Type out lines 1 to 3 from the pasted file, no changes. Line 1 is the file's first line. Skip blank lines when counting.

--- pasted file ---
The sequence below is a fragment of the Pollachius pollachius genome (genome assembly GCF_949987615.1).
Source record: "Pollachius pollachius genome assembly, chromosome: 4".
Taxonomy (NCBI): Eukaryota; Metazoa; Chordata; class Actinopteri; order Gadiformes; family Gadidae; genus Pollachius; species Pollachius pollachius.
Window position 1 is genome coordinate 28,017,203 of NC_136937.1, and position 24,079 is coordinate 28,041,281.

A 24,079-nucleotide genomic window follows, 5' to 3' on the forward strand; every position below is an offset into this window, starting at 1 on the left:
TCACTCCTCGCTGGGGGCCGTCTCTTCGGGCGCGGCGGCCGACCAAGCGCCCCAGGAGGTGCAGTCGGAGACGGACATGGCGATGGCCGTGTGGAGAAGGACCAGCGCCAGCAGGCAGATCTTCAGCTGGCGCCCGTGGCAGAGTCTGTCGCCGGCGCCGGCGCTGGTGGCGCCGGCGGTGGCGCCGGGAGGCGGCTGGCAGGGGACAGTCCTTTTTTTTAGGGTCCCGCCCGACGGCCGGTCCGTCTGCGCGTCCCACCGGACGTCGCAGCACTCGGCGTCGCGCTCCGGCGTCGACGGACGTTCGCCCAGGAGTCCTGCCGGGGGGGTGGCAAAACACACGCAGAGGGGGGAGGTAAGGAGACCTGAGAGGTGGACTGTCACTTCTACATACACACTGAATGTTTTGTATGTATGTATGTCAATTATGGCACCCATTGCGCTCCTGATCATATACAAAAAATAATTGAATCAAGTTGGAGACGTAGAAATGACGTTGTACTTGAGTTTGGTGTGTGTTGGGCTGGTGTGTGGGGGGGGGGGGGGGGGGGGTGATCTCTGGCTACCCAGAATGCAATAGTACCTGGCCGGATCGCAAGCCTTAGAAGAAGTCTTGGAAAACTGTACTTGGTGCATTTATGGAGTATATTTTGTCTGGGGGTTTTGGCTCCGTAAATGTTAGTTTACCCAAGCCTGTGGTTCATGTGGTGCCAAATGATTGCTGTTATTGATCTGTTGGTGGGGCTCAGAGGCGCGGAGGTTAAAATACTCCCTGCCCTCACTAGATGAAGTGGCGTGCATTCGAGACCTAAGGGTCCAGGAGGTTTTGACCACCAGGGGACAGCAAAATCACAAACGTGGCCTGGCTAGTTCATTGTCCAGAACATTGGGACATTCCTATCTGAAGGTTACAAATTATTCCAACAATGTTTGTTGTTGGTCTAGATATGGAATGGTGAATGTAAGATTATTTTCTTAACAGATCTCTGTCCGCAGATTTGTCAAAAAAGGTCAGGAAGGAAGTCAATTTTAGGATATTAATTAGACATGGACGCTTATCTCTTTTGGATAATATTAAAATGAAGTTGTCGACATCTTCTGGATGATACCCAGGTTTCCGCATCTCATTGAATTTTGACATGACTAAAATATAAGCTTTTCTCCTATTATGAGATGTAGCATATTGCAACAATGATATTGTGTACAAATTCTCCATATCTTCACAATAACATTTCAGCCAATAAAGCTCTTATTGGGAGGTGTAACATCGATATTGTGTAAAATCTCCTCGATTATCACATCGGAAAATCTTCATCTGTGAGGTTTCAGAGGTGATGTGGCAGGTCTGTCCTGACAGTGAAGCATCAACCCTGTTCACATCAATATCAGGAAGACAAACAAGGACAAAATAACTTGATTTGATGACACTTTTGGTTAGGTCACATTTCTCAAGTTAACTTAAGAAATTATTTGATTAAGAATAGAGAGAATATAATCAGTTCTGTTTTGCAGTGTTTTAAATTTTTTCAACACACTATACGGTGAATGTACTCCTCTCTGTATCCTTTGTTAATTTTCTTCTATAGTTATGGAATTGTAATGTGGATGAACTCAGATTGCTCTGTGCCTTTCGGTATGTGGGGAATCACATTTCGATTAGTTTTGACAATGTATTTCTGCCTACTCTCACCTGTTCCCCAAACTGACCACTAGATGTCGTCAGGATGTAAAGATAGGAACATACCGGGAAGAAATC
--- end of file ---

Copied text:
The sequence below is a fragment of the Pollachius pollachius genome (genome assembly GCF_949987615.1).
Source record: "Pollachius pollachius genome assembly, chromosome: 4".
Taxonomy (NCBI): Eukaryota; Metazoa; Chordata; class Actinopteri; order Gadiformes; family Gadidae; genus Pollachius; species Pollachius pollachius.